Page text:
Accordingly, the petition is denied. (Id.) (emphasis in original).

On January 3, 2006, petitioner filed a habeas petition in the California Court of Appeal for the Second Appellate District, in which he raised the same claims that were contained in his habeas petition filed in the Los Angeles County Superior Court. (Answer, Ex. 6.) On January 17, 2006, the California Court of Appeal summarily denied that petition. (Id.)

On January 27, 2006, petitioner filed a habeas petition in the California Supreme Court, raising the same claims that were contained in his petitions for a writ of habeas corpus filed with the Los Angeles County Superior Court and the California Court of Appeal. (Answer, Ex. 7.) That petition was summarily denied by order filed March 15, 2006. (Id.)


The Board described the facts of petitioner's offense, which have not changed over the years, at the May 10, 2005 parole suitability hearing, as follows:

On June 25, 1979, at approximately 3:50 a.m. Hardwick entered Ernie's Restaurant in Inglewood, California and shot the victim three times in the chest with a revolver. Hardwick fled the area in a vehicle driven by (inaudible) defendant Gary Newsom, that's NE-W-S-O-M. The victim died at the scene of the crime. After a lengthy investigation, Hardwick was arrested while incarcerated on another crime. (Answer, Ex.2 at 11-12.) Petitioner admitted at his parole suitability hearing that he committed the murder. Petitioner explained that he shot the victim because his cousin told him the victim had done "something" to him. (Id. at 12.) Petitioner, his cousin, and the victim were arguing in the parking lot of a restaurant, and petitioner took a handgun from his cousin and shot the victim. (Id.) Petitioner shot the victim "out of rage" because the victim's words were "very disrupted" towards petitioner and his cousin. (Id. at 13.) Petitioner explained to the Board that his cousin talked him "into the situation" and got him involved "in the situation." (Id. at 14.) He stated that he was older than his cousin and had always "looked over him." (Id. at 15.) At his parole hearing petitioner further stated that he was "young and misled then." (Id.) Petitioner was 21-years-old at the time of the crime. (Id.)


I. Standards of Review Applicable to Habeas Corpus Claims

A writ of habeas corpus is available under 28 U.S.C. § 2254 only on the basis of some transgression of federal law binding on the state courts. See Peltier v. Wright, 15 F.3d 860, 861 (9th Cir. 1993); Middleton v. Cupp, 768 F.2d 1083, 1085 (9th Cir. 1985) (citing Engle v. Isaac, 456 U.S. 107, 119 (1982)). A federal writ is not available for alleged error in the interpretation or application of state law. See Estelle v. McGuire, 502 U.S. 62, 67-68 (1991); Park v. California, 202 F.3d 1146, 1149 (9th Cir. 2000); Middleton, 768 F.2d at 1085. Habeas corpus cannot be utilized to try state issues de novo. Milton v. Wainwright, 407 U.S. 371, 377 (1972).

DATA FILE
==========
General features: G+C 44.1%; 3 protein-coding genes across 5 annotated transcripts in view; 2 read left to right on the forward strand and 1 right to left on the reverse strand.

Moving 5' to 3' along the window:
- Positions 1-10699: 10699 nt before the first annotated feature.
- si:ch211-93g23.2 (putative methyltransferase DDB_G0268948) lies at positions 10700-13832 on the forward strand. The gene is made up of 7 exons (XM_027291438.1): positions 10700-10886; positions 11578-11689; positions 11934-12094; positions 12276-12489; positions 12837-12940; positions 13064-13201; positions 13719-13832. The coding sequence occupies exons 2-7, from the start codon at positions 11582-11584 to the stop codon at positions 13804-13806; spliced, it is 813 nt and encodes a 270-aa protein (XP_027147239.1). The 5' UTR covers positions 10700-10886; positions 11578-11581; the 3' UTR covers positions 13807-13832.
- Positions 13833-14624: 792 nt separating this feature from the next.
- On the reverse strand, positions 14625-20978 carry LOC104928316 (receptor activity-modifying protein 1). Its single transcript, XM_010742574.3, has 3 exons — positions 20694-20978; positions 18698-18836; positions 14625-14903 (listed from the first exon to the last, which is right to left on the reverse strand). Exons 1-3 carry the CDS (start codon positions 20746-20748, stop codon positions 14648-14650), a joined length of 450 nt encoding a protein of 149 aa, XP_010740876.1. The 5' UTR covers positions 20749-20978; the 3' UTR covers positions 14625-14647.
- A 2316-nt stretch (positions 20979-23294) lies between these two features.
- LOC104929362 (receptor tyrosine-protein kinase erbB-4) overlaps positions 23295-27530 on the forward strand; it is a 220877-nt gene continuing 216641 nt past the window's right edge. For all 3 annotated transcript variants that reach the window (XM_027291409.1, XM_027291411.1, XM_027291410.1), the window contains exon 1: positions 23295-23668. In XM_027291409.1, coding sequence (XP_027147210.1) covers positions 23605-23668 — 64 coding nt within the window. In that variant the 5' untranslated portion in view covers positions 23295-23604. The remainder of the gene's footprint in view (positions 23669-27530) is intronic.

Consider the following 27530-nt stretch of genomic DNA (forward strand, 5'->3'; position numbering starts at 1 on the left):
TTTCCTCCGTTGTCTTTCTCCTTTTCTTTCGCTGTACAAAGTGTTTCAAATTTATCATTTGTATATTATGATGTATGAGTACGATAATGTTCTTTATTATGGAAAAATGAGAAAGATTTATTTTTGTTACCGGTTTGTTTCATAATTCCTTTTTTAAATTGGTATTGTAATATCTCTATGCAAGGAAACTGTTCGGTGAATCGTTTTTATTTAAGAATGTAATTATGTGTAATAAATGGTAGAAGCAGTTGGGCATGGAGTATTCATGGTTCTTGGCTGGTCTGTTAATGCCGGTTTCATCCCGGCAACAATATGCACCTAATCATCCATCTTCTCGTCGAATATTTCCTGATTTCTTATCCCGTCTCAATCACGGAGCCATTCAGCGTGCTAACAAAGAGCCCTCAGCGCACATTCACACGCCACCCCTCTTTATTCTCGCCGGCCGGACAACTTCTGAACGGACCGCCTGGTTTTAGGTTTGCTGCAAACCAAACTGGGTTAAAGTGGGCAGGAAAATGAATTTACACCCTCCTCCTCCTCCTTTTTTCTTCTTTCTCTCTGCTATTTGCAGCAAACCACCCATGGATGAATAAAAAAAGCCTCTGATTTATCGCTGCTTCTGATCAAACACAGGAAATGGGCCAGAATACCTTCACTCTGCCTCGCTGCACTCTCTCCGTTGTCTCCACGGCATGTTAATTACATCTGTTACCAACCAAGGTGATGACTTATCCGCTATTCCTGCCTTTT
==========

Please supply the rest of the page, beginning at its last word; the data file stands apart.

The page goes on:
This action is governed by the Antiterrorism and Effective Death Penalty Act of 1996 ("AEDPA"). See Lindh v. Murphy, 521 U.S. 320, 336 (1997); Clark v. Murphy, 331 F.3d 1062, 1067 (9th Cir. 2003). Title 28 U.S.C. § 2254(d) sets forth the following standards for granting habeas corpus relief:

An application for a writ of habeas corpus on behalf of a person in custody pursuant to the judgment of a State court shall not be granted with respect to any claim that was adjudicated on the merits in State court proceedings unless the adjudication of the claim -

(1) resulted in a decision that was contrary to, or involved an unreasonable application of, clearly established Federal law, as determined by the Supreme Court of the United States; or

(2) resulted in a decision that was based on an unreasonable determination of the facts in light of the evidence presented in the State court proceeding.

See also Penry v. Johnson, 532 U.S. 782, 792-93 (2001); Williams v. Taylor, 529 U.S. 362 (2000); Lockhart v. Terhune, 250 F.3d 1223, 1229 (9th Cir. 2001).

The court looks to the last reasoned state court decision as the basis for the state court judgment. Robinson v. Ignacio, 360 F.3d 1044, 1055 (9th Cir. 2004). Where the state court reaches a decision on the merits but provides no reasoning to support its conclusion, a federal habeas court independently reviews the record to determine whether habeas corpus relief is available under § 2254(d). Himes v. Thompson, 336 F.3d 848, 853 (9th Cir. 2003); Delgado v. Lewis, 223 F.3d 976, 982 (9th Cir. 2000). When it is clear that a state court has not reached the merits of a petitioner's claim, or has denied the claim on procedural grounds, the AEDPA's deferential standard does not apply and a federal habeas court must review the claim de novo.

Nulph v. Cook, 333 F.3d 1052, 1056 (9th Cir. 2003); Pirtle v. Morgan, 313 F.3d 1160, ...